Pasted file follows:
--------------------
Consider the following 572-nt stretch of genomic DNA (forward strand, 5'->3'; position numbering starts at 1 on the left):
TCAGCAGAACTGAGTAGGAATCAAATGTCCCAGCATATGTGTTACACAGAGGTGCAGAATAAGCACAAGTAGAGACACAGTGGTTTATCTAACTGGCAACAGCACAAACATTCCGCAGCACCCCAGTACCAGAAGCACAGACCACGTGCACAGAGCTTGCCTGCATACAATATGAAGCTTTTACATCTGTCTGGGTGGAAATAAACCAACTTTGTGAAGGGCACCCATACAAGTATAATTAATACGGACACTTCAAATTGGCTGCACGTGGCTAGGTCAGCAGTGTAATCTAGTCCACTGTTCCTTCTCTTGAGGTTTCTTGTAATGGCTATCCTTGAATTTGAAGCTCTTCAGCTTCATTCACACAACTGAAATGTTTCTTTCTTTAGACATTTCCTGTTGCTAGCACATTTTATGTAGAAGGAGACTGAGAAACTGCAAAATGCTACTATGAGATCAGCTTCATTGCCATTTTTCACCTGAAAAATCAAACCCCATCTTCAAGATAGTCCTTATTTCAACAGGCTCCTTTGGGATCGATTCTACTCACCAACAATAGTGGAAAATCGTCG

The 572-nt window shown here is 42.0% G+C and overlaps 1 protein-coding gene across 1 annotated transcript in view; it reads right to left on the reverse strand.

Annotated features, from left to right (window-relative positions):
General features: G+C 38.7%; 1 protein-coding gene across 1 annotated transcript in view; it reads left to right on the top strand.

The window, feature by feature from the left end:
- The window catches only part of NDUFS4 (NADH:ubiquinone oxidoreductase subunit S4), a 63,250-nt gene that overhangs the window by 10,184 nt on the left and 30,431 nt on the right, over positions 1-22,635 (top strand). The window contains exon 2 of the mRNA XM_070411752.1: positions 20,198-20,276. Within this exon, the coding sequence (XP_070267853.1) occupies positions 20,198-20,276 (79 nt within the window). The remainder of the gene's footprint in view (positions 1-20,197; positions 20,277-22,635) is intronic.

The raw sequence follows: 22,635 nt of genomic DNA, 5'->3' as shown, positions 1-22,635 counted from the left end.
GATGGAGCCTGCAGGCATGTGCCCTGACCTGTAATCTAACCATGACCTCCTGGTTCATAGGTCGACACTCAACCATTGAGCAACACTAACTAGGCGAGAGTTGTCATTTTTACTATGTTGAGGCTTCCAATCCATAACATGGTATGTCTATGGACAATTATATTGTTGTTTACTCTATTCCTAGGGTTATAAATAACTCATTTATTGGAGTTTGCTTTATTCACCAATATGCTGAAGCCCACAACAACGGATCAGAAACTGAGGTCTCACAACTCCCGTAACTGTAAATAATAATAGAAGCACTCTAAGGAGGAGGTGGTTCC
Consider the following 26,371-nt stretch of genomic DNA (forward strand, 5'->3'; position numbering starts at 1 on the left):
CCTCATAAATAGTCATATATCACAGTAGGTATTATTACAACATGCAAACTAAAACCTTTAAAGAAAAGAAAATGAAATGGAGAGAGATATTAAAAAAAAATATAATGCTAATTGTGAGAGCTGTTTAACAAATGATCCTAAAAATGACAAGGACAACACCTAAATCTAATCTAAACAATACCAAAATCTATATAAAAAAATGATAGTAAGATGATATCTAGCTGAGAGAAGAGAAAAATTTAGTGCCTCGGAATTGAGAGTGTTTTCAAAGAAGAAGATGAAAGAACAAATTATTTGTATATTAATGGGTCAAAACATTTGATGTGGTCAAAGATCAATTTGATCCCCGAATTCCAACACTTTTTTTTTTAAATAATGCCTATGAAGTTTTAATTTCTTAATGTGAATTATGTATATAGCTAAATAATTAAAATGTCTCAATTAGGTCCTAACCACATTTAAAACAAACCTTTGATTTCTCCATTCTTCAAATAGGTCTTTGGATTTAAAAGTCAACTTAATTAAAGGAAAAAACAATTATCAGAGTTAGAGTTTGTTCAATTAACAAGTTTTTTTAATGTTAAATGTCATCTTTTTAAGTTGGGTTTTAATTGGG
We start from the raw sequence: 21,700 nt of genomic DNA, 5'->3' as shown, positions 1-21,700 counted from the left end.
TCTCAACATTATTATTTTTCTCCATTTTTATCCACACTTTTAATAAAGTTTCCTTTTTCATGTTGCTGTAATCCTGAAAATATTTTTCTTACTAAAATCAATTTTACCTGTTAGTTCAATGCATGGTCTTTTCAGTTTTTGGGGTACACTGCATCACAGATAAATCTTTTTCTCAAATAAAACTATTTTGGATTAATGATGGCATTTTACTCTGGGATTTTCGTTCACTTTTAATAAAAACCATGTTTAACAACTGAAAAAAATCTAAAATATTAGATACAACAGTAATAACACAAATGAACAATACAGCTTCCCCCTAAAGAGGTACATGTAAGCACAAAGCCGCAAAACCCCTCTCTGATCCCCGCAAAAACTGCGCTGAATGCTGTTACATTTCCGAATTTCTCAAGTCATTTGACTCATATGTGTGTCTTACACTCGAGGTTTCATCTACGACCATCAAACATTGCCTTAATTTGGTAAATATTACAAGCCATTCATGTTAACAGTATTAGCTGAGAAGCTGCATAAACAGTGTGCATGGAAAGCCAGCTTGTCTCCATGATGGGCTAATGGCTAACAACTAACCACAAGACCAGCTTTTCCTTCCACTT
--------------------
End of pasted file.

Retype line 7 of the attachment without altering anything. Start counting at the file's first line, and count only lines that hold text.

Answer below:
- The window catches only part of NDUFS4 (NADH:ubiquinone oxidoreductase subunit S4), a 63,250-nt gene that overhangs the window by 10,184 nt on the left and 30,431 nt on the right, over positions 1-22,635 (top strand). The window contains exon 2 of the mRNA XM_070411752.1: positions 20,198-20,276. Within this exon, the coding sequence (XP_070267853.1) occupies positions 20,198-20,276 (79 nt within the window). The remainder of the gene's footprint in view (positions 1-20,197; positions 20,277-22,635) is intronic.